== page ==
On Monday 30 April, UK Parliament will mark 60 years since the Life Peerages Act 1958 received Royal Assent, which allowed women to sit in the House of Lords for the first time. The Act opened the House to the whole of society, with members being appointed to contribute to our parliamentary democracy based on their knowledge and experience, regardless of gender or background.
Women were excluded from the House of Lords before 1958. The Life Peerages Act allowed women and men to be created peers for life and have seats in the House of Lords. Over time, the number of women peers increased and their vital contribution has changed the face of the House of Lords.
There are currently 202 female life peers and, since the Act passed, there have been seven female Leaders of the House of Lords, three female Government Chief Whips and two of the three Lord Speakers to date have been women. Other important firsts for women in the House of Lords include:
- the first woman life peer to receive Letters Patent was Baroness Wootton of Abinger on 8 August 1958
- the first woman life peer to take her seat was Baroness Swanborough on 21 October 1958
- the first woman life peer to speak in the House of Lords was Baroness Elliot on 4 November 1958
- the first female Government whip was Labour peer Baroness Phillips between 1965-1970
- the first female Government Chief Whip was Baroness Llewelyn-Davies of Hastoe between March 1974 and May 1979
- the first female Leader of the House of Lords was Baroness Young in September 1981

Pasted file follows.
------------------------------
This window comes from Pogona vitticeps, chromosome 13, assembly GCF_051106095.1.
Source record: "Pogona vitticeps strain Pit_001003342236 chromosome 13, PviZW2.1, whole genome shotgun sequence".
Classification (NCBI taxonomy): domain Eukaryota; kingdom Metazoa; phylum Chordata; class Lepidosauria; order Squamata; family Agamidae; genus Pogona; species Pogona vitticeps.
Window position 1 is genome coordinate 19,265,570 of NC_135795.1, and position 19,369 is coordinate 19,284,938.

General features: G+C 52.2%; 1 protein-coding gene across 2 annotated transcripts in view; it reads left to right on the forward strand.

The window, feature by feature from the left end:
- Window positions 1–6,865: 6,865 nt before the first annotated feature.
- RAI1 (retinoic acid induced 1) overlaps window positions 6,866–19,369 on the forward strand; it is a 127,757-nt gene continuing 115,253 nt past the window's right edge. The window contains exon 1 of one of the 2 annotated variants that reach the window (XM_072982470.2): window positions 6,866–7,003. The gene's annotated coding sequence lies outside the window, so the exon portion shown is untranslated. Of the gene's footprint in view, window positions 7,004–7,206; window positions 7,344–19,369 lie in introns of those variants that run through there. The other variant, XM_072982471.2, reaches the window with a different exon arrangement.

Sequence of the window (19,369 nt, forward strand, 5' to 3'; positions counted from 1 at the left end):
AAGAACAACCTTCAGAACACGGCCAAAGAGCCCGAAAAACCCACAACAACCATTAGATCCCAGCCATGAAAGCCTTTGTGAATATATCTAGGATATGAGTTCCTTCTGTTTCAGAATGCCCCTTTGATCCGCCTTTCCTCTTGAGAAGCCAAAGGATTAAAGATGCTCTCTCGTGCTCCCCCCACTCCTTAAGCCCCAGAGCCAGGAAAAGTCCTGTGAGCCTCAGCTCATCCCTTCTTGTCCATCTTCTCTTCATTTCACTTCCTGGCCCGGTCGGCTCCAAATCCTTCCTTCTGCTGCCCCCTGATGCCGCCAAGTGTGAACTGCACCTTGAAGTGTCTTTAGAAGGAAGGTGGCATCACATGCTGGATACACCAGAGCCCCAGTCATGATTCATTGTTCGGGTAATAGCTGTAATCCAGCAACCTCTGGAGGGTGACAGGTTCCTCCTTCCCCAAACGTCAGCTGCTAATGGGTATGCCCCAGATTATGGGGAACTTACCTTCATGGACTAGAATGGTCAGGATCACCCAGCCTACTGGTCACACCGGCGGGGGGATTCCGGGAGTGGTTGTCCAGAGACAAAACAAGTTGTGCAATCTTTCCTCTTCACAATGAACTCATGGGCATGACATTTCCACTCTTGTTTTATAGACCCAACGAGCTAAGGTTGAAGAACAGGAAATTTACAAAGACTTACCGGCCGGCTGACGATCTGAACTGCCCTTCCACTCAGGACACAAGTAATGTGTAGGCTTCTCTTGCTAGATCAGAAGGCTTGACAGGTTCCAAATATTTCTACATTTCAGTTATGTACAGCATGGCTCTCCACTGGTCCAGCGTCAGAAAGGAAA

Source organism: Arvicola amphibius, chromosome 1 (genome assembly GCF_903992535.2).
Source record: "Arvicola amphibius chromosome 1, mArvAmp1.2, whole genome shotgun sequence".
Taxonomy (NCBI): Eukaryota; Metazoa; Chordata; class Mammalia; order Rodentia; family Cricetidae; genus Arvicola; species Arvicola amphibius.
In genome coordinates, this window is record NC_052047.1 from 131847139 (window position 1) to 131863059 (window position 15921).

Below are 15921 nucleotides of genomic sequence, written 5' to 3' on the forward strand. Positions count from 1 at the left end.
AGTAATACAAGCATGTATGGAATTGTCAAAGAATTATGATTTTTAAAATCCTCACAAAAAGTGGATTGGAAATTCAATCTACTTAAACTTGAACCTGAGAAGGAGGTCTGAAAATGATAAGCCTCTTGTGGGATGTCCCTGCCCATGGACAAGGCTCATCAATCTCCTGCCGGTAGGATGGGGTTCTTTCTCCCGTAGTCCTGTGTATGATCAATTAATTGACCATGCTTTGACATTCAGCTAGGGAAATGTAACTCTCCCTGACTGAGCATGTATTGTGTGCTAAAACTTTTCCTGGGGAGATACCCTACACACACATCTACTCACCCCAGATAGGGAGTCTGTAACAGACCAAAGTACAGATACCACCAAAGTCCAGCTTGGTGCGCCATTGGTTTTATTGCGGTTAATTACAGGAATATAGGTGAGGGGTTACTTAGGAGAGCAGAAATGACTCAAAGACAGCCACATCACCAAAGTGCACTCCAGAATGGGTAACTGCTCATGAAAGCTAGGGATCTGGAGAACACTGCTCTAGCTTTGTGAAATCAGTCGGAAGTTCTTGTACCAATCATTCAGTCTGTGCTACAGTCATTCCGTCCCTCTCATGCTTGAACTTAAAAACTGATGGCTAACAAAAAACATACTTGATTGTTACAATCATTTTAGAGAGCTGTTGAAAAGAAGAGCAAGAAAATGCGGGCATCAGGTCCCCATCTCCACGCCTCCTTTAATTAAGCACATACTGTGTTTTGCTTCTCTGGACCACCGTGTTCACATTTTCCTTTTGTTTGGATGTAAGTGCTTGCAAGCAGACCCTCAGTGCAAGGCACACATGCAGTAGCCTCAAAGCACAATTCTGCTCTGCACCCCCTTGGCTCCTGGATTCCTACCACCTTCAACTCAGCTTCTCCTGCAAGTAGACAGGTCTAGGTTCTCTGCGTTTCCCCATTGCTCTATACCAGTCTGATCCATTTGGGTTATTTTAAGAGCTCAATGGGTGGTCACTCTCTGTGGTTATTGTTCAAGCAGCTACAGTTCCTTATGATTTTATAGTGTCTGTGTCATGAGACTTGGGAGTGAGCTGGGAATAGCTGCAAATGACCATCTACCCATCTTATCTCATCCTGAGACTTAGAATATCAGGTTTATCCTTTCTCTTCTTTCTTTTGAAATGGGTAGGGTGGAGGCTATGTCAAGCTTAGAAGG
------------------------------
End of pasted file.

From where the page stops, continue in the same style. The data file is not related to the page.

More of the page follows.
- the first female Lord Speaker was Baroness Hayman in 2006.
The House of Lords Library has produced two research briefings to mark the 60th anniversary of the passing of the Life Peerages Act which give historical and biographical information on the first Life Peers. Further information on the history of women in the Lords can also be found on Parliament’s Living Heritage webpage:
- Life Peerages Act 1958: 60th Anniversary
- Life Peerages Act 1958: First Life Peers
- Living Heritage – Women and the Lords
The celebration of the Life Peerages Act is part of UK Parliament’s Vote 100 project which is a year-long programme of events celebrating a century of women’s voices in Parliament, the journey towards universal suffrage and the first women MPs. Throughout 2018, Vote 100 will celebrate these milestones, and the contribution of women to politics in the UK, with a series of events, exhibitions and educational programmes.
The Life Peerages Act will be displayed this summer at “Voice and Vote: Women’s Place in Parliament”, a major free public exhibition held in Westminster Hall, the oldest part of Parliament, which will open on 27 June 2018. It will tell the story of women and parliament through immersive and interactive technologies to help recreate lost historic spaces that were used by women in the Palace of Westminster. It will include key historic objects from Parliamentary collections and significant loans from around the UK.